In context: Apple may be the most valuable company on the planet, but it has made some unpopular decisions over the years. One of them was the forcible insertion of the entire U2 album into the library of every iTunes user on the planet in 2014. But frontman Bono said neither Tim Cook nor the Cupertino company was to blame for the infamous incident — and it was all his fault.
At the iPhone 6 launch event in September 2014, the U2 made an unexpected debut. The Irish rock band then announced that their 11 new albums would be available for free to anyone with iTunes. When asked about the band’s rationale, Bono said it was “a little bit of hubris, a little bit of generosity, a little bit of self-promotion and a deep fear that these songs that we’ve spent our lives on over the past few years may not be heard .”
but to the surprise of those involved, not everyone liked the tepid, centrist “Song of Innocence.” The album appeared in people’s libraries and caused a lot of protest. As Bono himself noted in his memoir “Surrender: 40 Songs, One Story”, excerpts of which were published in The Guardian, a commentator summed up the move, “Woke up this morning to find Bono is in my kitchen, drinking my coffee, wearing my nightgown, reading my newspaper.” Another succinctly described: “The free U2 album is overpriced.” Apple even had to release a special tool to prevent albums from being tied to an account.
Bono said that in 2014 he explained to Tim Cook, Eddy Cue and Phil that Schiller said U2 wanted to give away Songs of Innocence. “Do you want to give away this music for free? But the whole point of what we do at Apple is not to give away music for free. The point is to make sure the musicians get paid,” Cook said. “No,” Bono replied. “I don’t think we give it away for free. I think you pay us and you give it away for free as a gift to people. Wouldn’t that be nice?”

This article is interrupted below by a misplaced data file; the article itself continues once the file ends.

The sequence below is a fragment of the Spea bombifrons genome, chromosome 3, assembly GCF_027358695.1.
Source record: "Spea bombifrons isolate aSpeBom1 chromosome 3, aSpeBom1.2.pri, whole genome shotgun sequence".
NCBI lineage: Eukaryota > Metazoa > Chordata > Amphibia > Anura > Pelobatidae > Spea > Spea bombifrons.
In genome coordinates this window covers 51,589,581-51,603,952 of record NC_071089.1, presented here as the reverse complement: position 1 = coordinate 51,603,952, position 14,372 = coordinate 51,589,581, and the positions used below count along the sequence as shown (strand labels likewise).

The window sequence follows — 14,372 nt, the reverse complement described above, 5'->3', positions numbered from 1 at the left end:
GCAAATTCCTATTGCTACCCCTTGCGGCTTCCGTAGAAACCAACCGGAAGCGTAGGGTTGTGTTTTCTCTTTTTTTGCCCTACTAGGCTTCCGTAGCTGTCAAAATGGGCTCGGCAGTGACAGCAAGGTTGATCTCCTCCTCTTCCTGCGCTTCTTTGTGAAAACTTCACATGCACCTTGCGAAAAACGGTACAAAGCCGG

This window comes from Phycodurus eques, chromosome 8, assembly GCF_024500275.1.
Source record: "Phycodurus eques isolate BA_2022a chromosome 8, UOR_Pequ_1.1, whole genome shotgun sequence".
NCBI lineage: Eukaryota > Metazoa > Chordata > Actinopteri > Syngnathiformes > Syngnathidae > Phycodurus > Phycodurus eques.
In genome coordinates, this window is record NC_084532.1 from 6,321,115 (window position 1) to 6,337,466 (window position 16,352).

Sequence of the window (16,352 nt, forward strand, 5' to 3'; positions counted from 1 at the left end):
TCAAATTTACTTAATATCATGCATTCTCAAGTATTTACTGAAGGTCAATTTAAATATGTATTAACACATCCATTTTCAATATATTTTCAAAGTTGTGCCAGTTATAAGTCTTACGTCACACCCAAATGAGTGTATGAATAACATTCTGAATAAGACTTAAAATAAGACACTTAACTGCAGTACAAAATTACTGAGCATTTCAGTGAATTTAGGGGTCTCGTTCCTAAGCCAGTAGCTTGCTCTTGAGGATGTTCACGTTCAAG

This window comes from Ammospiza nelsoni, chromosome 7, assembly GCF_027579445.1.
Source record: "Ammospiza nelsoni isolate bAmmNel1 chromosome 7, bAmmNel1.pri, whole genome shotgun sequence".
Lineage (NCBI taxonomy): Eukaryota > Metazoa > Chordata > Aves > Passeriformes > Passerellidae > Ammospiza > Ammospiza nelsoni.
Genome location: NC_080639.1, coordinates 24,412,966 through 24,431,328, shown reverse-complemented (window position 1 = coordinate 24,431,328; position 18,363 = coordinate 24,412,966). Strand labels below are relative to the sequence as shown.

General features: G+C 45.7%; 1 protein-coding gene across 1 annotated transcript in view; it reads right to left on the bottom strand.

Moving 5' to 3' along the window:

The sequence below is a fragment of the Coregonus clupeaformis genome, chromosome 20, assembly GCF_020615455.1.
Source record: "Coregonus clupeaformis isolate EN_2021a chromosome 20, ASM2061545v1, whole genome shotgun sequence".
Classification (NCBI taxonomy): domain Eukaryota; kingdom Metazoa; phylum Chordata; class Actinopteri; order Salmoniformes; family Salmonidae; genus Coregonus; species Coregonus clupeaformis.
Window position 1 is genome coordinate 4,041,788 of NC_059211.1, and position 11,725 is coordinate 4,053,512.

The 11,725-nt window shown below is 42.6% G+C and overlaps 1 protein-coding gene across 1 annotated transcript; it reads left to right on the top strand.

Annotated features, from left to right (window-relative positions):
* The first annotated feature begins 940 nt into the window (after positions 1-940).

Tim Cook raised his eyebrows. “You mean we pay for the album and distribute it?” Bono replied, “Yes, it’s like Netflix buys movies and gives them away to subscribers.”
Cook explained that Apple is not a subscription organization. “Not yet,” Bono said. “Let’s be the first.” Cook wasn’t convinced, asking if the album should only be given to people who like U2. “Well,” Bono replied, “I think we should give it to everyone. I mean, it’s their choice whether they want to listen.”
Ultimately, Bono said the whole thing was his fault, “not Guy O, not Edge, not Adam, not Larry, not Tim Cook, not Eddy Cue.” It seems the Apple CEO is philosophical about the giveaway. “You convinced us to do an experiment,” he told Bono. “We use it. It may not work, but we have to experiment because the music business in its current form is not for everyone.”
Bono also recalls a decade Previous collaboration with Apple on the iPod. U2 persuaded then-CEO Steve Jobs to let them appear in the famous music player silhouette ad. The band didn’t want to offer any cash for their participation, but out of courtesy, someone asked to buy some Apple stock, even a token amount. Jobs refused, calling it a deal breaker, so Bono suggested a custom U2 iPod, which resulted in a special “black with red click wheel” version that had previously only been a white device.